If you’ve been involved in an automobile crash and are having difficulty focusing, intrusive memories, mood and thought changes, etc., it’s vitally important that you get help right away. Speaking to a therapist is the right call, as is discussing the impact with an experienced car accident attorney.
Symptoms of Anxiety or Emotional Distress
Emotional distress is a blanket term to encompass any type of emotional suffering. It has a wide range of symptoms, including:
- Excessive worrying.
- Feeling guilt without a clear cause.
- Feeling hopeless, helpless, or overwhelmed.
- Difficulty with memory.
- Difficulty thinking.
- Appetite changes.
- Sleeping too little or too much.
- Relying on a mood-altering substance such as alcohol.
Anxiety carries potential life-changing effects, even though many car accident victims don't often realize the toll it takes on their emotional and mental health. Anxiety may be part of your emotional distress, but it may also be separate. The most common symptoms associated with anxiety are:
- Feeling uneasy.
- Feeling dread.
- Feeling fear.
- Anxious beliefs or thoughts that are hard to control.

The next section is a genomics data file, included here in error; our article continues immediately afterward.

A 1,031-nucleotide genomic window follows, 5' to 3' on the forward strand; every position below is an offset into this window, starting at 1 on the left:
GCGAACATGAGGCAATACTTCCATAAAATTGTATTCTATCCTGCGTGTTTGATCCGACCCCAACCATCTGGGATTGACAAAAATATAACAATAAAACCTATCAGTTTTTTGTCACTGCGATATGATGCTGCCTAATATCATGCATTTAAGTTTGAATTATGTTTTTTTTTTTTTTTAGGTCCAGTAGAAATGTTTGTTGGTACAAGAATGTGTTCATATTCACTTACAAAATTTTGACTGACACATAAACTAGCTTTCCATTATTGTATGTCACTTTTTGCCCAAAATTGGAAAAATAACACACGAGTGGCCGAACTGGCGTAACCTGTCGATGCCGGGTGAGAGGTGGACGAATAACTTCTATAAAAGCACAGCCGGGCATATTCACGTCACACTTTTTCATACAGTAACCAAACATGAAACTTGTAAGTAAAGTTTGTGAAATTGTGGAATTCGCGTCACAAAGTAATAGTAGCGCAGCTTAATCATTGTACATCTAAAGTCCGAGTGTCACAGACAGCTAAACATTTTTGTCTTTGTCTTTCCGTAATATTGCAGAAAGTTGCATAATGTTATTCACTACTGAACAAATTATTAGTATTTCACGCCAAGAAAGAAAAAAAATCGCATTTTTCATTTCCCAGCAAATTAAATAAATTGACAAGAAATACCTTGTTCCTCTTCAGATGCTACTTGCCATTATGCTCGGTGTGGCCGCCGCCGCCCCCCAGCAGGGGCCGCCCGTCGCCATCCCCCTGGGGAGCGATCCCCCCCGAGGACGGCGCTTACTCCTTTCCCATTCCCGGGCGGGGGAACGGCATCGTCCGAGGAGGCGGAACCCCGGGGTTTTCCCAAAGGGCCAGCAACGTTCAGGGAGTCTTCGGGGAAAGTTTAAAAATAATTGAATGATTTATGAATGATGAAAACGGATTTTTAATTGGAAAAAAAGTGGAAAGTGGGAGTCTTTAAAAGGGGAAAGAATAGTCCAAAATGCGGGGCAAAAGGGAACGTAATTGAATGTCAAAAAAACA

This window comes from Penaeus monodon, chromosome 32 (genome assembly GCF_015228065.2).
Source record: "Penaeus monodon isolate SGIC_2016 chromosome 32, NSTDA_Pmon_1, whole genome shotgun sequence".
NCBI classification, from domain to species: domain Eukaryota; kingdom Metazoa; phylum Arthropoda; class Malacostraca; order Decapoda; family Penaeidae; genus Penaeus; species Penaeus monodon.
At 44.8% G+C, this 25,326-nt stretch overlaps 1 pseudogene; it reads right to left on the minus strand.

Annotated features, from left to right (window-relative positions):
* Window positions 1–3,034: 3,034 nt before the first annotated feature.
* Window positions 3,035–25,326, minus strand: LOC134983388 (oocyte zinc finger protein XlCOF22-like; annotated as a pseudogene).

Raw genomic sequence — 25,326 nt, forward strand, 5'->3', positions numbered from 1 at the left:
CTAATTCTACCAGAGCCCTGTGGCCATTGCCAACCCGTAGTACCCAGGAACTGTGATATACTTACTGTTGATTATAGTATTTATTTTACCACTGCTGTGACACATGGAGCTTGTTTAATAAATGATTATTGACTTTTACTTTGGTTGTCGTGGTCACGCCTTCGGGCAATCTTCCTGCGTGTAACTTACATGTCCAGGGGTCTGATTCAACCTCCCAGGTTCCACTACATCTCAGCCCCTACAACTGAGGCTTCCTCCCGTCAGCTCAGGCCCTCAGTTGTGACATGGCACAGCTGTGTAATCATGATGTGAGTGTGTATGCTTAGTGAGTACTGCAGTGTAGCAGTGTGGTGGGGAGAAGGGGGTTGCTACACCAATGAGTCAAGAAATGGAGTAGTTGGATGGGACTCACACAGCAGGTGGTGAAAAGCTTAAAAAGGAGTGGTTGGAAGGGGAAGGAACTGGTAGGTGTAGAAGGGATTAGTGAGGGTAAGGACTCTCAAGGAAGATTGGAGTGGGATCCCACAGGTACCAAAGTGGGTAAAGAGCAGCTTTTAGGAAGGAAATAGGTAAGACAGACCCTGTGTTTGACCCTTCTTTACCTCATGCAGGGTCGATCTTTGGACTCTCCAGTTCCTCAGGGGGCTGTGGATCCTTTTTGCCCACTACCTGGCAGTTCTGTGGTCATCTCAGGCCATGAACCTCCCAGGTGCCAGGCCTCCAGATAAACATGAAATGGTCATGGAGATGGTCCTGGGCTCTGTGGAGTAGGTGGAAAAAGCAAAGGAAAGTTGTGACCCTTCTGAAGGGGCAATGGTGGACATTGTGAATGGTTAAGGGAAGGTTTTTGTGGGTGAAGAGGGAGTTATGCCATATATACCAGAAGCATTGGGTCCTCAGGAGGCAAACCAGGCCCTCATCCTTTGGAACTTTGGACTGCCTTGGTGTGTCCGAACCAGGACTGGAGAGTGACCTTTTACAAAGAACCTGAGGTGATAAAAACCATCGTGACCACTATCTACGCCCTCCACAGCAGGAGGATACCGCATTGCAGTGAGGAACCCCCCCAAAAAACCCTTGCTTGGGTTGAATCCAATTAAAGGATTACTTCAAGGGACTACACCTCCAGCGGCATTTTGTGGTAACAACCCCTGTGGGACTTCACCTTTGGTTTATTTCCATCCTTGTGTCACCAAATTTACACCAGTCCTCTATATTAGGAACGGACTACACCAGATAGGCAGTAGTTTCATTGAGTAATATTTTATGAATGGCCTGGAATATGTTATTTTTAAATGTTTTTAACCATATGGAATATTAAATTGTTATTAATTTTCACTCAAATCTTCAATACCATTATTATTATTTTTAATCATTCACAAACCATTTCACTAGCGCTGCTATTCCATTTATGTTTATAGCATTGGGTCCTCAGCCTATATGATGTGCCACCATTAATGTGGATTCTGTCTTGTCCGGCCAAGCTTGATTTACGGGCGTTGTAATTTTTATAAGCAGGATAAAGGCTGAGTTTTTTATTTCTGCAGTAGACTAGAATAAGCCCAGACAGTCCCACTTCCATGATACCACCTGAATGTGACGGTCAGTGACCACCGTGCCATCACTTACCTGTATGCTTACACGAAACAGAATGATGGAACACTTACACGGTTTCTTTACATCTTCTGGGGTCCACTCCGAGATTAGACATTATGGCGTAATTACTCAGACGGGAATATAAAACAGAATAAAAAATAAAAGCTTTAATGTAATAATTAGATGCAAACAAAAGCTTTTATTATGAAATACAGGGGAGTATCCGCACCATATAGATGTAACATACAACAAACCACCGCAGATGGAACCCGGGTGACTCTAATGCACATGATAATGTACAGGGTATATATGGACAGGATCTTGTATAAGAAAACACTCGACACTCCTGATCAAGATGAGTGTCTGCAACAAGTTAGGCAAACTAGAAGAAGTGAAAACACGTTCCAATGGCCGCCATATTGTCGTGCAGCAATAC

- Rapid heartbeat.
- Shortness of breath.
- Avoiding activities that you enjoy.
Finally, if your anxiety and/or emotional distress was triggered specifically by the car accident, you may also face:
- Nightmares or upsetting dreams about the event.
- Reliving the trauma (flashbacks).
- Having a severe physical or emotional reaction to reminders of the event.
- Unwanted and recurrent memories of the event.
- Trying to avoid discussions or people/places that remind you of the event.
- Negative thoughts about the world or yourself.
- Difficulty maintaining family and friendships.
- Feeling emotionally numb.
The Medical Cost of Treating Psychiatric Ailments
The cost of receiving mental health care for psychiatric treatment is alarmingly high. Even if you’ve got good insurance, it may cost you more than $2,500 a year, and that’s only with 12 visits. Unfortunately, 2 out of 5 Americans simply can’t afford this extra expense, no matter how badly they might need it. Therefore, if you’ve been in a car accident that has harmed your mental well-being, it’s imperative to include this in your lawsuit.
Physical Injuries and Their Impact on Mental Wellness